Disaster in slow motion


'YOU'VE WATCHED your house go up in flames. You watched them take the loot out of your house and put it in a helicopter and take it away. You've watched women being raped, or maybe you were a father and had one of your daughters raped. You don't know if all your family members are alive or are dead.

"You're really sick, you're weak. You've watched people die all around you. [You're] lying on a mat, sometimes on a tarp, sometimes just under bushes -- feces all over the place; garbage all over the place; very, very little clean water; very, very little food, and almost no medicine.

"Now picture this as your life for the last year, and the future doesn't look really any brighter."

That was Rep. Frank R. Wolf last week, desperately trying to evoke for the refugees of war-ravaged Darfur some measure of the compassion and concern the world has so generously shown in response to the tsunami disasters of South Asia.

The horror and brutality of the bombing and burning and raping visited upon the villagers of western Sudan in the past two years can't be captured as well as natural calamities by 24/7 news networks, which beam scenes worldwide and shock people into action.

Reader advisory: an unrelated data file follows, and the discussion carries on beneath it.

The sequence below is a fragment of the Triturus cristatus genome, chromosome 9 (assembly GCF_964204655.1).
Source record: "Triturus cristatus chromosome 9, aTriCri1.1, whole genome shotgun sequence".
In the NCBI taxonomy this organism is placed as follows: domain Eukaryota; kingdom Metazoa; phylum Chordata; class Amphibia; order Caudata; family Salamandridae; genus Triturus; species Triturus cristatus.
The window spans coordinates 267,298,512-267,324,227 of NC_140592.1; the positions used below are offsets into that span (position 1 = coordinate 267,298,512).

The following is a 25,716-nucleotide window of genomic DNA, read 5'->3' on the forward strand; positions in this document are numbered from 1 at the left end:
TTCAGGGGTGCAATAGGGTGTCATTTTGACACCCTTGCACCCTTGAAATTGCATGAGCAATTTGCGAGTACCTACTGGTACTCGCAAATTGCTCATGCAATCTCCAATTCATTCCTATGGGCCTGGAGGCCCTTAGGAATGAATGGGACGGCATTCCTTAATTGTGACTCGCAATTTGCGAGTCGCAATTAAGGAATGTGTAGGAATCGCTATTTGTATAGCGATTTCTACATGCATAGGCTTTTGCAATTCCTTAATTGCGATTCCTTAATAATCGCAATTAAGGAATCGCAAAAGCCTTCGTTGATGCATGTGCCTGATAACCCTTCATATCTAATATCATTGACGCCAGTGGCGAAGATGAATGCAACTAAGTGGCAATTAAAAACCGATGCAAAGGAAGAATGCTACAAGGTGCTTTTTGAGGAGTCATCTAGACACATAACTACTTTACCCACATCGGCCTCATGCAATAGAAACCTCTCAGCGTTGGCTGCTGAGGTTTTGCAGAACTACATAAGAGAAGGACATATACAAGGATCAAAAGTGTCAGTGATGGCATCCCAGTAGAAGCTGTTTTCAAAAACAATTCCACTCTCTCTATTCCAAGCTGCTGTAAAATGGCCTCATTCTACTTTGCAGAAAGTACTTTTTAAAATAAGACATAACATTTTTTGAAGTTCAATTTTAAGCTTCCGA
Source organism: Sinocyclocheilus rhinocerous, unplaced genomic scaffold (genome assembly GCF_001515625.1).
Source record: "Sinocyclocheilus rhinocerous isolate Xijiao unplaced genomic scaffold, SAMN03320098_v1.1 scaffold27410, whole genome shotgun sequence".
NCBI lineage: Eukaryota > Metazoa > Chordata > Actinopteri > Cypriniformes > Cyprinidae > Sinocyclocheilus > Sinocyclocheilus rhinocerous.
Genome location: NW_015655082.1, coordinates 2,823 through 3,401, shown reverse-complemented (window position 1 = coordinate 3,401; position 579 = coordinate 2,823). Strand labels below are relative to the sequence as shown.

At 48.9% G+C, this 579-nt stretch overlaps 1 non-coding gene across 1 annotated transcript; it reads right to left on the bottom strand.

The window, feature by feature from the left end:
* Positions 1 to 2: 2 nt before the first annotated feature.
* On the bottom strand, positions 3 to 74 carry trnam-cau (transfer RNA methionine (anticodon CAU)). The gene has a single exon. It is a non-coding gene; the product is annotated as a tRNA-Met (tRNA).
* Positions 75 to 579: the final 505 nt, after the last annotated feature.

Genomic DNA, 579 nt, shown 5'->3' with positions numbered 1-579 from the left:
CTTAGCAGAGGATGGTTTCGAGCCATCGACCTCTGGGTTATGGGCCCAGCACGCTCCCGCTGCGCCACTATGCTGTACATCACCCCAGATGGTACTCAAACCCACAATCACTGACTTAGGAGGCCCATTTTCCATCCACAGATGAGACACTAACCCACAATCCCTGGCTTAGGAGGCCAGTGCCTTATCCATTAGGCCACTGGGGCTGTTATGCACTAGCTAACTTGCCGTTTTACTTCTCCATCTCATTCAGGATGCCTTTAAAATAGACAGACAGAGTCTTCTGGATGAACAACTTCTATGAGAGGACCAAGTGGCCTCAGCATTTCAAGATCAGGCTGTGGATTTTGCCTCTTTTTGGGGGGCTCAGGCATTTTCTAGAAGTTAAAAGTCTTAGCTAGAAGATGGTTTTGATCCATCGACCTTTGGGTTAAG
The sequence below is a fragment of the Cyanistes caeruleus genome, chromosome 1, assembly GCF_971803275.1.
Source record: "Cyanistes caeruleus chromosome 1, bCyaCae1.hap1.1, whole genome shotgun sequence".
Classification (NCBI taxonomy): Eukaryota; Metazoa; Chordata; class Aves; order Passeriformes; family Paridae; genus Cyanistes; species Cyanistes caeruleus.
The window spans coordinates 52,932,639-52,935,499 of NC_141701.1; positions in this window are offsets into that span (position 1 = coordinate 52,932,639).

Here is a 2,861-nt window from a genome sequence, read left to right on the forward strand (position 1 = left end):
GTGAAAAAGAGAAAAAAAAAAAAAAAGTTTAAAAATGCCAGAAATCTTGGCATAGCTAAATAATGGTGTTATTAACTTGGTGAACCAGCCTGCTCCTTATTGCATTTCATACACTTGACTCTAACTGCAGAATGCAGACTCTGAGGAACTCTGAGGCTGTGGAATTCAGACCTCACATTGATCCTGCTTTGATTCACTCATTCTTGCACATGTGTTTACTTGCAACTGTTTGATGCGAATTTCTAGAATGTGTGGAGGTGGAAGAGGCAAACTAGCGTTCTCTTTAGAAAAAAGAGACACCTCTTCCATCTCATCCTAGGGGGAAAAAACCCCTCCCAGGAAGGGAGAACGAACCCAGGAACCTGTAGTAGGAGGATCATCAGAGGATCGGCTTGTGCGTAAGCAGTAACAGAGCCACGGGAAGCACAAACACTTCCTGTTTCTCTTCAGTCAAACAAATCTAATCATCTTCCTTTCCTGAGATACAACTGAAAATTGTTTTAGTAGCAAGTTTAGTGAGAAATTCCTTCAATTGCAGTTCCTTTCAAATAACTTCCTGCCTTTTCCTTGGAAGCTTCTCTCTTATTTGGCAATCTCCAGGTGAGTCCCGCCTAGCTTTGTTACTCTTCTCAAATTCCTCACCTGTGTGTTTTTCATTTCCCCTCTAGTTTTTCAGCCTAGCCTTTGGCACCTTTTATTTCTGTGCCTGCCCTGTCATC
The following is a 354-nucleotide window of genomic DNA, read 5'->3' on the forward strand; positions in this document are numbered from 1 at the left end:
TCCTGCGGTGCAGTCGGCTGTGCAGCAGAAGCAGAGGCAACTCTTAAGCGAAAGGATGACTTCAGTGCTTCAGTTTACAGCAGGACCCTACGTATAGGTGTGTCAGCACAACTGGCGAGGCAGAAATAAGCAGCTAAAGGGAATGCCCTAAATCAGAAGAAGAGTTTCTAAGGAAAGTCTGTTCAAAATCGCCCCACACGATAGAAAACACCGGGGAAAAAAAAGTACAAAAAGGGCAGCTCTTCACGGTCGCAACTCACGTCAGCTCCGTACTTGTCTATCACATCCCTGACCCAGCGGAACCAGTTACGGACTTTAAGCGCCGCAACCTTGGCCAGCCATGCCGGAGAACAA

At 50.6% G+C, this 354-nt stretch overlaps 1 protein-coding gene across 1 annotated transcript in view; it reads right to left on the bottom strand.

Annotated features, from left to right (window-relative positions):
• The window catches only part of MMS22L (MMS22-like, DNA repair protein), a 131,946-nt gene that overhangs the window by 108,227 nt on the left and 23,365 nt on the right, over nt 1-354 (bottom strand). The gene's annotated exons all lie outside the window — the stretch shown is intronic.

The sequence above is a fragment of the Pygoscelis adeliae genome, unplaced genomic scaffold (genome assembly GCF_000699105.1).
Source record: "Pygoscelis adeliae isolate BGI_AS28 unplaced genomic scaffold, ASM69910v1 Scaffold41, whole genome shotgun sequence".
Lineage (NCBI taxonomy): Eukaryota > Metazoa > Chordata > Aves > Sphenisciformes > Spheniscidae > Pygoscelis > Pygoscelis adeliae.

But the slow-motion disaster of Darfur is no less deadly, and may be even more painful. Mr. Wolf, a Virginia Republican and human rights advocate who has long been sounding the alarm on Darfur, raised the issue again while the Indian Ocean disaster has attracted global attention.

There have been hopeful developments, most notably the peace agreement signed earlier this month between the Arab Islamist Sudanese regime in Khartoum and the Christian rebels in the south, ending more than two decades of brutal civil war. The new united government may be more inclined to come to terms with rebels in the west and to rein in the Janjaweed militia that has wreaked havoc on Darfur villagers.

But the United Nations continues to be hamstrung by China and Russia, which have threatened to veto any attempt to bring sanctions against the Khartoum regime for allowing what amounts to the extermination of the black African tribes in Darfur. The African Union has been able to muster only about one-third of the 3,000 peacekeepers it promised, leaving an area the size of Texas with minimal police protection. And vital relief organizations are being forced to pull out of the region because it's too dangerous.

The United States, Kenya, Britain and Norway played a crucial role in achieving the north-south peace agreement. But their work can't stop there. The pressure, the cajolery, the aid must continue until this man-made disaster is finally brought to an end.

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